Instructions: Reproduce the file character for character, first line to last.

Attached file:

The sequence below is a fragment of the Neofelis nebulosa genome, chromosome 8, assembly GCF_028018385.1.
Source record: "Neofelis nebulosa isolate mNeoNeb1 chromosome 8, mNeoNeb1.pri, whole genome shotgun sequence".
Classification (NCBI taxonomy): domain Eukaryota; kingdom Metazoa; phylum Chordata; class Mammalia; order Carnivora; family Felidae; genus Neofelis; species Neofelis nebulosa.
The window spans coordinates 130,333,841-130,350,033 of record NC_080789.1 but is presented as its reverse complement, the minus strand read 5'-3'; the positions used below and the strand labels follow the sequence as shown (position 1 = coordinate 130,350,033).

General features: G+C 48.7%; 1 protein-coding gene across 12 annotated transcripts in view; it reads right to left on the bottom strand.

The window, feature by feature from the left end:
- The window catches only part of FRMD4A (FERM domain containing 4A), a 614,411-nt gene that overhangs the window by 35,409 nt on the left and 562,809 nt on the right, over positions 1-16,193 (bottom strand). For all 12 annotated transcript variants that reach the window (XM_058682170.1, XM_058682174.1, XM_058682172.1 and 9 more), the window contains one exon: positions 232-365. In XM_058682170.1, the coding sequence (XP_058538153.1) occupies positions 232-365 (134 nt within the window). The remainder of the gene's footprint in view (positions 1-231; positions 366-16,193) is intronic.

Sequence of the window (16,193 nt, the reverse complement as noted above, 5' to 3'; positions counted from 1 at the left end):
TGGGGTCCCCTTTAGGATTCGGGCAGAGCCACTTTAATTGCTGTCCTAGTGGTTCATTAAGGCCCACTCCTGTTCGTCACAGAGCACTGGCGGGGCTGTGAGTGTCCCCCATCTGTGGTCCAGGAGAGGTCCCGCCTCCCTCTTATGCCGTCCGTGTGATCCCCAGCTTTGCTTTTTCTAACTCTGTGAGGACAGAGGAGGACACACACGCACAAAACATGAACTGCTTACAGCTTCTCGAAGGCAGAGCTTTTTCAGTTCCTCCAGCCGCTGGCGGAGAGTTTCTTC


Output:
The sequence below is a fragment of the Neofelis nebulosa genome, chromosome 8, assembly GCF_028018385.1.
Source record: "Neofelis nebulosa isolate mNeoNeb1 chromosome 8, mNeoNeb1.pri, whole genome shotgun sequence".
Classification (NCBI taxonomy): domain Eukaryota; kingdom Metazoa; phylum Chordata; class Mammalia; order Carnivora; family Felidae; genus Neofelis; species Neofelis nebulosa.
The window spans coordinates 130,333,841-130,350,033 of record NC_080789.1 but is presented as its reverse complement, the minus strand read 5'-3'; the positions used below and the strand labels follow the sequence as shown (position 1 = coordinate 130,350,033).

General features: G+C 48.7%; 1 protein-coding gene across 12 annotated transcripts in view; it reads right to left on the bottom strand.

The window, feature by feature from the left end:
- The window catches only part of FRMD4A (FERM domain containing 4A), a 614,411-nt gene that overhangs the window by 35,409 nt on the left and 562,809 nt on the right, over positions 1-16,193 (bottom strand). For all 12 annotated transcript variants that reach the window (XM_058682170.1, XM_058682174.1, XM_058682172.1 and 9 more), the window contains one exon: positions 232-365. In XM_058682170.1, the coding sequence (XP_058538153.1) occupies positions 232-365 (134 nt within the window). The remainder of the gene's footprint in view (positions 1-231; positions 366-16,193) is intronic.

Sequence of the window (16,193 nt, the reverse complement as noted above, 5' to 3'; positions counted from 1 at the left end):
TGGGGTCCCCTTTAGGATTCGGGCAGAGCCACTTTAATTGCTGTCCTAGTGGTTCATTAAGGCCCACTCCTGTTCGTCACAGAGCACTGGCGGGGCTGTGAGTGTCCCCCATCTGTGGTCCAGGAGAGGTCCCGCCTCCCTCTTATGCCGTCCGTGTGATCCCCAGCTTTGCTTTTTCTAACTCTGTGAGGACAGAGGAGGACACACACGCACAAAACATGAACTGCTTACAGCTTCTCGAAGGCAGAGCTTTTTCAGTTCCTCCAGCCGCTGGCGGAGAGTTTCTTC